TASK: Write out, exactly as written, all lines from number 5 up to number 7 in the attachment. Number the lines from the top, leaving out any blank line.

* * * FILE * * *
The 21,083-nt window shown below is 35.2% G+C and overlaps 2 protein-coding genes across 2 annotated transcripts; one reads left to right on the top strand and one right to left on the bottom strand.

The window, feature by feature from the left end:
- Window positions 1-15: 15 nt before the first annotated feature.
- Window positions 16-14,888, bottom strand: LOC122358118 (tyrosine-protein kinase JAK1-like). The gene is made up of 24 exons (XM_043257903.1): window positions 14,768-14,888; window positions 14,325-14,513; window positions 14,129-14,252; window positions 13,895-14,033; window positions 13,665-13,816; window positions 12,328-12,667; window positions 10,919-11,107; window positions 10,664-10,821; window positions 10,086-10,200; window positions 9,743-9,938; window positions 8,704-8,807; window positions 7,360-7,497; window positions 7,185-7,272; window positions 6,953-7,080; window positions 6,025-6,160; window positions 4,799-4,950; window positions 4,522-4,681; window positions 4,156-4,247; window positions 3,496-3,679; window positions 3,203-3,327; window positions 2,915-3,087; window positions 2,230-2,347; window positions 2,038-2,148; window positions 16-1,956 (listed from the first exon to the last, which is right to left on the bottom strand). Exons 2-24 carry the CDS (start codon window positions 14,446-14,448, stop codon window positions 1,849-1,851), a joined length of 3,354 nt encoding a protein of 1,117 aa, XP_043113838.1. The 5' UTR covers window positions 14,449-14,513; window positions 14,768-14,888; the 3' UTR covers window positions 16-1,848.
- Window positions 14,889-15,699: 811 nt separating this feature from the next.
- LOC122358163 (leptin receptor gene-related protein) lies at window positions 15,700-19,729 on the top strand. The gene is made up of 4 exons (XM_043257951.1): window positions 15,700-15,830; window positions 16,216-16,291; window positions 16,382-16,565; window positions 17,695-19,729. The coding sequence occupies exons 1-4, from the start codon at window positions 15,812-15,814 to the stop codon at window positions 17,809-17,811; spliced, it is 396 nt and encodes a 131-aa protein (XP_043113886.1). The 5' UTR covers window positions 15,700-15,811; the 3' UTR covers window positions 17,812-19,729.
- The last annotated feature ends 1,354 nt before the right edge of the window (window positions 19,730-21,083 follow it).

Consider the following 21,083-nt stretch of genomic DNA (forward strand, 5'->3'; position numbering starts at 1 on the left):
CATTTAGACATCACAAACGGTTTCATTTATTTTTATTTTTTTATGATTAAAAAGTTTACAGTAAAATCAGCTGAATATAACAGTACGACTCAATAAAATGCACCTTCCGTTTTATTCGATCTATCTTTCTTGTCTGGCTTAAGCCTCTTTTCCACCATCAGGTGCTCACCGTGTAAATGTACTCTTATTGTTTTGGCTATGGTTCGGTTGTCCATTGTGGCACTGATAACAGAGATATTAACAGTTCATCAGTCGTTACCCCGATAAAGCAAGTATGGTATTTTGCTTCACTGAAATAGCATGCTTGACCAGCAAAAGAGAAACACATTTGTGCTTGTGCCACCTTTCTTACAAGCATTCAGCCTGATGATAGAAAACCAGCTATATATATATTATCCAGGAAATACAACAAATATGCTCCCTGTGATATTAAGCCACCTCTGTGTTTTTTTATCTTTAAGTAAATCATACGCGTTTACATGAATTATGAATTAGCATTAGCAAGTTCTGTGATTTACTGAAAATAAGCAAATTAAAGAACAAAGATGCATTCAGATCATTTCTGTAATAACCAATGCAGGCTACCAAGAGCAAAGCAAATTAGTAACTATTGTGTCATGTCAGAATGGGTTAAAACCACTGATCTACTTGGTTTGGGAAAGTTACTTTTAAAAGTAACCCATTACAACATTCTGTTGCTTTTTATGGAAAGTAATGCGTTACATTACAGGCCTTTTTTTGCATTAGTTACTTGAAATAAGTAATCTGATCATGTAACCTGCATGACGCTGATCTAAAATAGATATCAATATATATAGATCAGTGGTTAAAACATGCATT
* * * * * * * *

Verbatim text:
- Window positions 14,889-15,699: 811 nt separating this feature from the next.
- LOC122358163 (leptin receptor gene-related protein) lies at window positions 15,700-19,729 on the top strand. The gene is made up of 4 exons (XM_043257951.1): window positions 15,700-15,830; window positions 16,216-16,291; window positions 16,382-16,565; window positions 17,695-19,729. The coding sequence occupies exons 1-4, from the start codon at window positions 15,812-15,814 to the stop codon at window positions 17,809-17,811; spliced, it is 396 nt and encodes a 131-aa protein (XP_043113886.1). The 5' UTR covers window positions 15,700-15,811; the 3' UTR covers window positions 17,812-19,729.
- The last annotated feature ends 1,354 nt before the right edge of the window (window positions 19,730-21,083 follow it).